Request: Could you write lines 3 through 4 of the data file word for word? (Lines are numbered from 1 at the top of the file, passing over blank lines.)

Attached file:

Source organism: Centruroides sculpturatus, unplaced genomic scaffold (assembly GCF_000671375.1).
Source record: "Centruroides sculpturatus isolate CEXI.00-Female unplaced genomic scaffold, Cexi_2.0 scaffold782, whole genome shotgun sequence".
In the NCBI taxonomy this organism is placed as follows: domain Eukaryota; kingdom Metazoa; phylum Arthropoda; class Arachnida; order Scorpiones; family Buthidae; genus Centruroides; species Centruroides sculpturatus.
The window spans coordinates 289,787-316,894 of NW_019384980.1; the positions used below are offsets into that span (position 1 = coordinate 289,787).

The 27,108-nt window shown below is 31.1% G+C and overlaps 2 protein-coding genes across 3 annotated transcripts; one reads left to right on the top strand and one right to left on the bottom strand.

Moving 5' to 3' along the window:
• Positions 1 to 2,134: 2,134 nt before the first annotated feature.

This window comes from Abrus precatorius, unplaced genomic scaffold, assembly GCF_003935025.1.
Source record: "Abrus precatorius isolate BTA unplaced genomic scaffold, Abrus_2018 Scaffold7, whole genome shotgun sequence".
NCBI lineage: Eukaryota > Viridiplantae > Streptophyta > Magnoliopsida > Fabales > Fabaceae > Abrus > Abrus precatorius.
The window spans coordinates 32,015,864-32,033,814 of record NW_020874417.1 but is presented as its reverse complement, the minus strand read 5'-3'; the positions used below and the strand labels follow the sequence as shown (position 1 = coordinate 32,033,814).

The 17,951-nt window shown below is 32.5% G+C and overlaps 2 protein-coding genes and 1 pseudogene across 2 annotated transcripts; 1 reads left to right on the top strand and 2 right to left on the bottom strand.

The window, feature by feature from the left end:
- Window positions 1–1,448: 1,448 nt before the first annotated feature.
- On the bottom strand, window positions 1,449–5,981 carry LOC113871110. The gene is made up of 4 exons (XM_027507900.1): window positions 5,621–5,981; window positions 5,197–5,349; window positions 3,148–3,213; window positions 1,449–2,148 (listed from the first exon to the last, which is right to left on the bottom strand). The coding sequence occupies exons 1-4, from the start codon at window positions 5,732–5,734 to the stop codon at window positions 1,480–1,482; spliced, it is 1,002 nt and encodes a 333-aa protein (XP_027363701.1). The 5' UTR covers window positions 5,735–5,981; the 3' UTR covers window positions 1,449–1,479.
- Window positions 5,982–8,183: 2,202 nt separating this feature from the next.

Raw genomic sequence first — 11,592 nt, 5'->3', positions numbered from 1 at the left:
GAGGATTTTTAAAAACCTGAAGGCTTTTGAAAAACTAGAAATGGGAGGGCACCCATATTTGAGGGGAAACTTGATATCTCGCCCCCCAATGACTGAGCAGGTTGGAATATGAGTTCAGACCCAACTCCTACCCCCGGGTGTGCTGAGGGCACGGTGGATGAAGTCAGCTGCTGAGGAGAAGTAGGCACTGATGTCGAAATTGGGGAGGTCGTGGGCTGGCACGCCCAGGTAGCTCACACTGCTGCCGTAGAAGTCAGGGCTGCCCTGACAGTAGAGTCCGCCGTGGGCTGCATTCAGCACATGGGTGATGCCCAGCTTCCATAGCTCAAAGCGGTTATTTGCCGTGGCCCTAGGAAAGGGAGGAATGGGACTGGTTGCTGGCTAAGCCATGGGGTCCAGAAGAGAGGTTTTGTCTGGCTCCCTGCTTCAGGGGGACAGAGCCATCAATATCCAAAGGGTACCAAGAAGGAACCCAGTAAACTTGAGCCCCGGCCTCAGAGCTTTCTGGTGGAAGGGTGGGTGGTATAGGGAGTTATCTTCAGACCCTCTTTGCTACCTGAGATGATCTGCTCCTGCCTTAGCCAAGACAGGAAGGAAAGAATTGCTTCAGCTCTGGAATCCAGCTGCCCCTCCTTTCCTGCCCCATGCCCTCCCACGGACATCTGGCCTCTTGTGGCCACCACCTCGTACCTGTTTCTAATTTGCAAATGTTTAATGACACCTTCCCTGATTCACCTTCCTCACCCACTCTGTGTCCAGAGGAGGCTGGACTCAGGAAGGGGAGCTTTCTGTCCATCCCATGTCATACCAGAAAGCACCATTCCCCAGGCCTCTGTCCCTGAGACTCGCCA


In the NCBI taxonomy this organism is placed as follows: domain Eukaryota; kingdom Metazoa; phylum Arthropoda; class Arachnida; order Scorpiones; family Buthidae; genus Centruroides; species Centruroides sculpturatus.
The window spans coordinates 289,787-316,894 of NW_019384980.1; the positions used below are offsets into that span (position 1 = coordinate 289,787).